There is a war on women in America. There is a war against trans people. There is a war against homosexuals. There is a war against people of color. There is a war against democracy. And guess what? Only one side of the government is really fighting. Roe v Wade wasn’t overturned like that: It was the result of Republicans spending decades consolidating power and working to promote their vision of America. Democrats need to stop making fun of “civility,” their obsession with task forces and polite bipartisan deals, and start fighting back appropriately.

The US government regulates women more than guns

Roe v Wade was overturned the day after the Supreme Court struck down New York’s 100-year-old gun restrictions that made it difficult to carry a concealed weapon outside the home. Then, in the same week, the supreme court ruled that states don’t have the right to pass their own gun control laws, but they do have the right to pass their own women’s control laws. Time for wombs to be reclassified as assault rifles, I guess.

Former chambermaid elected to the French parliament

Rachel Keke, a former hotel housekeeper who led a strike for better pay and conditions at a Paris hotel, beat President Emmanuel Macron’s former sports minister in France’s legislative elections on Sunday. She is now one of France’s few working-class parliamentarians. While that’s exciting, it should be noted that even though Keke is now on the left, she has admitted sharing posts supporting far-right leader Marine Le Pen during the 2017 elections.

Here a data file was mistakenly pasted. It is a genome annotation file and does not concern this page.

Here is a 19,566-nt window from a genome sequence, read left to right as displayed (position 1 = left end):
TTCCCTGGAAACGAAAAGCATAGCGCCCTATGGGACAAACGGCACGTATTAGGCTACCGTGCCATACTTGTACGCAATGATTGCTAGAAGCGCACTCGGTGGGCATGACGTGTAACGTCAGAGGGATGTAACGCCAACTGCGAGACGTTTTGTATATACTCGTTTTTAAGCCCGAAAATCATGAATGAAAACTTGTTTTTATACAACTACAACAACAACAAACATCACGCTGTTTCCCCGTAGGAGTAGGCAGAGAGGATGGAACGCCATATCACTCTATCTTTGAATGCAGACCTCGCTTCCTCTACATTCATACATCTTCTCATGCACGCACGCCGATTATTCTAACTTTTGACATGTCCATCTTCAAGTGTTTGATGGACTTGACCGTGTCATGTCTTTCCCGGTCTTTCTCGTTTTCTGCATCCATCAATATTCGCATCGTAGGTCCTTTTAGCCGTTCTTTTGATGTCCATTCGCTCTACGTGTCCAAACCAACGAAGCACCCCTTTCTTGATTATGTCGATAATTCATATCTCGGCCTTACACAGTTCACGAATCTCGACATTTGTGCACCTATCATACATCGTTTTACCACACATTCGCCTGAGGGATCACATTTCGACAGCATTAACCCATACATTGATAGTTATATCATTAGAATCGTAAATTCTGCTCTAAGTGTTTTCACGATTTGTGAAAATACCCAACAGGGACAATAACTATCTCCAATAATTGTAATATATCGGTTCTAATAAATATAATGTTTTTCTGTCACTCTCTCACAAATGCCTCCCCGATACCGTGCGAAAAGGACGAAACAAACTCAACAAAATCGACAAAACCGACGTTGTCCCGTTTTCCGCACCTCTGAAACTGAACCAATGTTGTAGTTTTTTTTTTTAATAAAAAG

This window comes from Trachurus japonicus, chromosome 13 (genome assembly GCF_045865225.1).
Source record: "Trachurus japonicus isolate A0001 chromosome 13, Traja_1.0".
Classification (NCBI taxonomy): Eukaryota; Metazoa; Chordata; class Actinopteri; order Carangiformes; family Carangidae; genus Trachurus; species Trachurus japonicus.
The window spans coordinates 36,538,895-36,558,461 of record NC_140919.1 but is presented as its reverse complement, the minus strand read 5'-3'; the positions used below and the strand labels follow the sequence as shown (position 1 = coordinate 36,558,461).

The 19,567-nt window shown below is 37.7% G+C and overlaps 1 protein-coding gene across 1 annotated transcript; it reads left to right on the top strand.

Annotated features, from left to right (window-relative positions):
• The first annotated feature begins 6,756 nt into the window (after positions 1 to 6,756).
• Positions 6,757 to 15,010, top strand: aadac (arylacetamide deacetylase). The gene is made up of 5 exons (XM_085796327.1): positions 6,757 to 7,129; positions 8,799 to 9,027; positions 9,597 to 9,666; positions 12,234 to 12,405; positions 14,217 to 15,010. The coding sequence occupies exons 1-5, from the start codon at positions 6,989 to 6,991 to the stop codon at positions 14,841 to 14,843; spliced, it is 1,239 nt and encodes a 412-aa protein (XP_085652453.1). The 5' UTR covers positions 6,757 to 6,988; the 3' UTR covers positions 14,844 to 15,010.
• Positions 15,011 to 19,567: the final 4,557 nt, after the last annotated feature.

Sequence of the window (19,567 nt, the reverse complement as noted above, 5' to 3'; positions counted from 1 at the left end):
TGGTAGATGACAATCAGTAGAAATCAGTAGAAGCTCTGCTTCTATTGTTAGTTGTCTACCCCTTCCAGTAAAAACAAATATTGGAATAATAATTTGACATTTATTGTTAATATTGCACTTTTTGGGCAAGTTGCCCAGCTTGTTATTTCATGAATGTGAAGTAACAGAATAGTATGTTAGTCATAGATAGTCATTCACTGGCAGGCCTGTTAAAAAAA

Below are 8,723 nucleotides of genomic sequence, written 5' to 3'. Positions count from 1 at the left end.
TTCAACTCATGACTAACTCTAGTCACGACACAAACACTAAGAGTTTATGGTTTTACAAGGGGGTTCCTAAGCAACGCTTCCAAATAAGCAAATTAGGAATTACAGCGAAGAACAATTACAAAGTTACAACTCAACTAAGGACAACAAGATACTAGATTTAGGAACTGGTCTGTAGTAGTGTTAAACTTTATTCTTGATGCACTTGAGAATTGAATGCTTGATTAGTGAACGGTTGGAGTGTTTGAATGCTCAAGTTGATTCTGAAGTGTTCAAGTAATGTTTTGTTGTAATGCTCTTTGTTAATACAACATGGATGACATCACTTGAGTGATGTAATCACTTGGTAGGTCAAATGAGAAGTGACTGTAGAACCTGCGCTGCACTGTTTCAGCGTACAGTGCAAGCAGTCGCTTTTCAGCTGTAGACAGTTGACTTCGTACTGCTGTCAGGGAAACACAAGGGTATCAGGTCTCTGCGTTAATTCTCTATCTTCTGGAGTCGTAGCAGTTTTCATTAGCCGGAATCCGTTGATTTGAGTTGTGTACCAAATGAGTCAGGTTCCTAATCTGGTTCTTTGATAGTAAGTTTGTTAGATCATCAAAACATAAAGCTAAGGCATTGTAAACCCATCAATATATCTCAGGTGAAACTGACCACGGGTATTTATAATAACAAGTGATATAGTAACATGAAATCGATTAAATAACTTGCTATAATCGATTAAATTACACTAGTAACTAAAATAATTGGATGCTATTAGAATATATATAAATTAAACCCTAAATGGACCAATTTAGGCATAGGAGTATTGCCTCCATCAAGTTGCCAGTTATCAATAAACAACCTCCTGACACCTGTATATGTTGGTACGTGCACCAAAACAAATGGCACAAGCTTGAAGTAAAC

Women are credited less in science than men

Women’s contributions to research “often go unrecognized, unappreciated or ignored,” say the authors of a new study. posted in Nature. The study shows that to be credited in scientific articles, women need to work more than men. The research focused on women, but the authors “saw similar patterns in people from other groups that are marginalized in science.”

Ukraine begins first trial of Russian soldier accused of rape

It is the first of what could be dozens of such cases. Although the soldier is being tried in absentia, this trial is still incredibly important. Rape has always been a weapon of war (Christina Lamb describes it as the “cheapest weapon known to man”) and accountability is rarely held.